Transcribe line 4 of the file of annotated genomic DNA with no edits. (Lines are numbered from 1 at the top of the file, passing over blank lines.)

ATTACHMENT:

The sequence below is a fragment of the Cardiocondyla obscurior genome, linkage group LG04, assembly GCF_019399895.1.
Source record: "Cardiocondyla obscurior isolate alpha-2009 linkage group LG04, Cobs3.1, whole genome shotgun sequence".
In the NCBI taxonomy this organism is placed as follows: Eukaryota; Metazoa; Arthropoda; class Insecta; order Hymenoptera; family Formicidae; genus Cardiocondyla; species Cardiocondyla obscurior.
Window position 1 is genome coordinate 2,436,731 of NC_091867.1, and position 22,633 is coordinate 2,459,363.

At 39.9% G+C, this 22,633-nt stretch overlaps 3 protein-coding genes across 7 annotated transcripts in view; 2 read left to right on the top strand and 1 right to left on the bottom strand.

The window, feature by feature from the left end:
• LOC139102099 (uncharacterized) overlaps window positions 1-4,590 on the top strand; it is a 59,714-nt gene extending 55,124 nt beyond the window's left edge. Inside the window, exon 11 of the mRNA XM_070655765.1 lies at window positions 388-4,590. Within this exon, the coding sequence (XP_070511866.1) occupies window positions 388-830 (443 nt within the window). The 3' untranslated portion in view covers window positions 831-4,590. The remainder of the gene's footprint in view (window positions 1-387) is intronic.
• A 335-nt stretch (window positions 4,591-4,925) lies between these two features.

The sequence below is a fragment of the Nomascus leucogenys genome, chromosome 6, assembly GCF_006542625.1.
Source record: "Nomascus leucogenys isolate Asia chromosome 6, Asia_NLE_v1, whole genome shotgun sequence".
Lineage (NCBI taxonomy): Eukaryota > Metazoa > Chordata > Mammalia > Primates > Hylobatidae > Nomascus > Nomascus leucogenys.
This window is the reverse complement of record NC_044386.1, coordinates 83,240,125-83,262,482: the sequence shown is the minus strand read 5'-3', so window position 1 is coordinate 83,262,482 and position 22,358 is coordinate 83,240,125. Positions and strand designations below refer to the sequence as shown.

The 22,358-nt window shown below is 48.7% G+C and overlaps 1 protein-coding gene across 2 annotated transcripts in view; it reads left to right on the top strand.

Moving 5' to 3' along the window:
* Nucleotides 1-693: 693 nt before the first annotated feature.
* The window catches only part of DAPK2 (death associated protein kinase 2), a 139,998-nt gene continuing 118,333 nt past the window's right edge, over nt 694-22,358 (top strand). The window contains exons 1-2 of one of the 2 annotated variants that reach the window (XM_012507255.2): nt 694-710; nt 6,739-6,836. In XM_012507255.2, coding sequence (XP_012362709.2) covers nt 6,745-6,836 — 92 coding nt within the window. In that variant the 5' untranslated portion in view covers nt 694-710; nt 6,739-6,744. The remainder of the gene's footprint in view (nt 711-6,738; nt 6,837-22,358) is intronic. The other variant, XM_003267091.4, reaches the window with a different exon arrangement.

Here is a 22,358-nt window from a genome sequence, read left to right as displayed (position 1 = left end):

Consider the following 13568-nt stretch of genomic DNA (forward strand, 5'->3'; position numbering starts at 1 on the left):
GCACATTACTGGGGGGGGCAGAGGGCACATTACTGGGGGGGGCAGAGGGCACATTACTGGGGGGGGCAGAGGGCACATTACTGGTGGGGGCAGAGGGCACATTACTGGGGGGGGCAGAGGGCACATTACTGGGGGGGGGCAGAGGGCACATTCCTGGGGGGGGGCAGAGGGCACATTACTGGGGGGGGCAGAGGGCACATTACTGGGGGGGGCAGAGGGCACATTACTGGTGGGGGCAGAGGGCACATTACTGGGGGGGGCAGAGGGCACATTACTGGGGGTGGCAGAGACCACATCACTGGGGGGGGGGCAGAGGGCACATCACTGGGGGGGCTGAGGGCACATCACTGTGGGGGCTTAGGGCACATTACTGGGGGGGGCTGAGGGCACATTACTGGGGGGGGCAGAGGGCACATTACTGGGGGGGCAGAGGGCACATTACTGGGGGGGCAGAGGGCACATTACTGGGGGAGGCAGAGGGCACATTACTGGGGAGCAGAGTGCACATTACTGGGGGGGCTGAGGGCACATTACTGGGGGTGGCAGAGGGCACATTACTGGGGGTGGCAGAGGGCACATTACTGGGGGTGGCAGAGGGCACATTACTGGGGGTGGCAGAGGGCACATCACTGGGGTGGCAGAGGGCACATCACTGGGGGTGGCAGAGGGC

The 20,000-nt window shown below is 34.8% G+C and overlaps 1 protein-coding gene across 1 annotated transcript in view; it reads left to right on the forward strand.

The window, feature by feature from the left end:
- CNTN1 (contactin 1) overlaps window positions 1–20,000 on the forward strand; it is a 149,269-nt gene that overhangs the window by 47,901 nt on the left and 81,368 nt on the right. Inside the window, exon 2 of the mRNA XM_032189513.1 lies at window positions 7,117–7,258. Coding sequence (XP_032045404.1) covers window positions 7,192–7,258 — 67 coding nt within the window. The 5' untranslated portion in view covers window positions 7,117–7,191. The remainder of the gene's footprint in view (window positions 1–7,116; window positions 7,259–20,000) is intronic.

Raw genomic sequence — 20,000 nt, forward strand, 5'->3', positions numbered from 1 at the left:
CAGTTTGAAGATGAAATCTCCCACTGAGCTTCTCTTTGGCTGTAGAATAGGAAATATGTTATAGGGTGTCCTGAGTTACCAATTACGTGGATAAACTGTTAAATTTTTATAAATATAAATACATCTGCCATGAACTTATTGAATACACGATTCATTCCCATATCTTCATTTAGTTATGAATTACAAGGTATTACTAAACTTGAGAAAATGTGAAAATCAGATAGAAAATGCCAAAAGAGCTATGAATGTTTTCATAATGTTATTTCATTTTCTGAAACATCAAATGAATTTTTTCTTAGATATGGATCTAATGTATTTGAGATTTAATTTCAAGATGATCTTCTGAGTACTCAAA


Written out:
Window position 1 is genome coordinate 2,436,731 of NC_091867.1, and position 22,633 is coordinate 2,459,363.